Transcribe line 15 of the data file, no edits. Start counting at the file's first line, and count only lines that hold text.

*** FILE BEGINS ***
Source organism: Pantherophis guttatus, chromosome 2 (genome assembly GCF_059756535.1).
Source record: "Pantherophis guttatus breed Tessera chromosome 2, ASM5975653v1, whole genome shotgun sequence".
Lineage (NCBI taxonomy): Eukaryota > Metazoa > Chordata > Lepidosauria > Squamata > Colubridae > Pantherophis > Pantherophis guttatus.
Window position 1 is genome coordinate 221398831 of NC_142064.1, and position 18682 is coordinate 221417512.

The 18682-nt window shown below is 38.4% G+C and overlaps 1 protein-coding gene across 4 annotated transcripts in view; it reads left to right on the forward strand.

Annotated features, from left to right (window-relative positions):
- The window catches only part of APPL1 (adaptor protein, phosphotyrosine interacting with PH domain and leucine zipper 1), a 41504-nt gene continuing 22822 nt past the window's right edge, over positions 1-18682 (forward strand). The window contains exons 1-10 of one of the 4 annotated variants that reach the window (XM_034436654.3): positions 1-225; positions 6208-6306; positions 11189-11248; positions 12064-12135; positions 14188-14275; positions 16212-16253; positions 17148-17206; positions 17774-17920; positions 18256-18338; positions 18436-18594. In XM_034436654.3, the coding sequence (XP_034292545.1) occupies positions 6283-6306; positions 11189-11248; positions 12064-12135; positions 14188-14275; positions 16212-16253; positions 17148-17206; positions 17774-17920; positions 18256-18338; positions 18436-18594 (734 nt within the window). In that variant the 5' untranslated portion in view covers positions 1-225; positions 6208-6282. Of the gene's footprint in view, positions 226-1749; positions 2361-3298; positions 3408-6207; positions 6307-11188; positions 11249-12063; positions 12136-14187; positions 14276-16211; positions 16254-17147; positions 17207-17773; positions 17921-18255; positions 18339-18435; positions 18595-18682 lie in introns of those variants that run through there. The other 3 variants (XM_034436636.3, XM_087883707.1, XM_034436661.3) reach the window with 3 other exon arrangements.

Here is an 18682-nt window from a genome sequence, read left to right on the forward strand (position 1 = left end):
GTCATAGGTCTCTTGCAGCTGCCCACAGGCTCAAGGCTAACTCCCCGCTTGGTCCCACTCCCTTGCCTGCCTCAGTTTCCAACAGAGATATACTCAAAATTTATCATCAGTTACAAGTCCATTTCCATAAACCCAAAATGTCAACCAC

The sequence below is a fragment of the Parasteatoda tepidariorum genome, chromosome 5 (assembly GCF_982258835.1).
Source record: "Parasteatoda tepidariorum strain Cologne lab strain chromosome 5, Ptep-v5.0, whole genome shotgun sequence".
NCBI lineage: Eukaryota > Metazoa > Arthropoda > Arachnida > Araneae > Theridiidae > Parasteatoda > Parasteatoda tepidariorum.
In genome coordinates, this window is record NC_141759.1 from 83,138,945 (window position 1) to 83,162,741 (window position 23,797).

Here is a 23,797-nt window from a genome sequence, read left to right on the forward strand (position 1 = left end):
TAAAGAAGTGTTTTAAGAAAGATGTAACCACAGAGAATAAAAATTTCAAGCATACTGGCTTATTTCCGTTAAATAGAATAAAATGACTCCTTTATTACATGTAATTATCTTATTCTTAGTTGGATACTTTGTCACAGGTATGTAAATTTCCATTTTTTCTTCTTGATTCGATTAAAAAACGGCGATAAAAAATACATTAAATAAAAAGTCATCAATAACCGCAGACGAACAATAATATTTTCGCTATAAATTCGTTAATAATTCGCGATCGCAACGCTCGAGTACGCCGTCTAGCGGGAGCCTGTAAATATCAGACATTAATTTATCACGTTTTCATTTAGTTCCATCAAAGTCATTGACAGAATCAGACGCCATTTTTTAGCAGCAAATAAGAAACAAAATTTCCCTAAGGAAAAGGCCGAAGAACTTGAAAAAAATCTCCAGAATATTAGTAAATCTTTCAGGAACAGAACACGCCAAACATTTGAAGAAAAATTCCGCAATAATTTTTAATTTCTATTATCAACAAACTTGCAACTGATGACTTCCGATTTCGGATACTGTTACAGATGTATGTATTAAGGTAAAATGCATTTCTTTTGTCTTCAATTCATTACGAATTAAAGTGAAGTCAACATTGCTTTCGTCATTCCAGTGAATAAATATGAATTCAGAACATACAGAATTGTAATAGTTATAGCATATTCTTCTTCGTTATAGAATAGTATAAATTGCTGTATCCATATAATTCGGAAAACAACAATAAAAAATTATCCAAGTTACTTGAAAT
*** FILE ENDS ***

TAAAGAAGTGTTTTAAGAAAGATGTAACCACAGAGAATAAAAATTTCAAGCATACTGGCTTATTTCCGTTAAATAGAATAAAATGACTCCTTTATTACATGTAATTATCTTATTCTTAGTTGGATACTTTGTCACAGGTATGTAAATTTCCATTTTTTCTTCTTGATTCGATTAAAAAACGGCGATAAAAAATACATTAAATAAAAAGTCATCAATAACCGCAGACGAACAATAATATTTTCGCTATAAATTCGTTAATAATTCGCGATCGCAACGCTCGAGTACGCCGTCTAGCGGGAGCCTGTAAATATCAGACATTAATTTATCACGTTTTCATTTAGTTCCATCAAAGTCATTGACAGAATCAGACGCCATTTTTTAGCAGCAAATAAGAAACAAAATTTCCCTAAGGAAAAGGCCGAAGAACTTGAAAAAAATCTCCAGAATATTAGTAAATCTTTCAGGAACAGAACACGCCAAACATTTGAAGAAAAATTCCGCAATAATTTTTAATTTCTATTATCAACAAACTTGCAACTGATGACTTCCGATTTCGGATACTGTTACAGATGTATGTATTAAGGTAAAATGCATTTCTTTTGTCTTCAATTCATTACGAATTAAAGTGAAGTCAACATTGCTTTCGTCATTCCAGTGAATAAATATGAATTCAGAACATACAGAATTGTAATAGTTATAGCATATTCTTCTTCGTTATAGAATAGTATAAATTGCTGTATCCATATAATTCGGAAAACAACAATAAAAAATTATCCAAGTTACTTGAAAT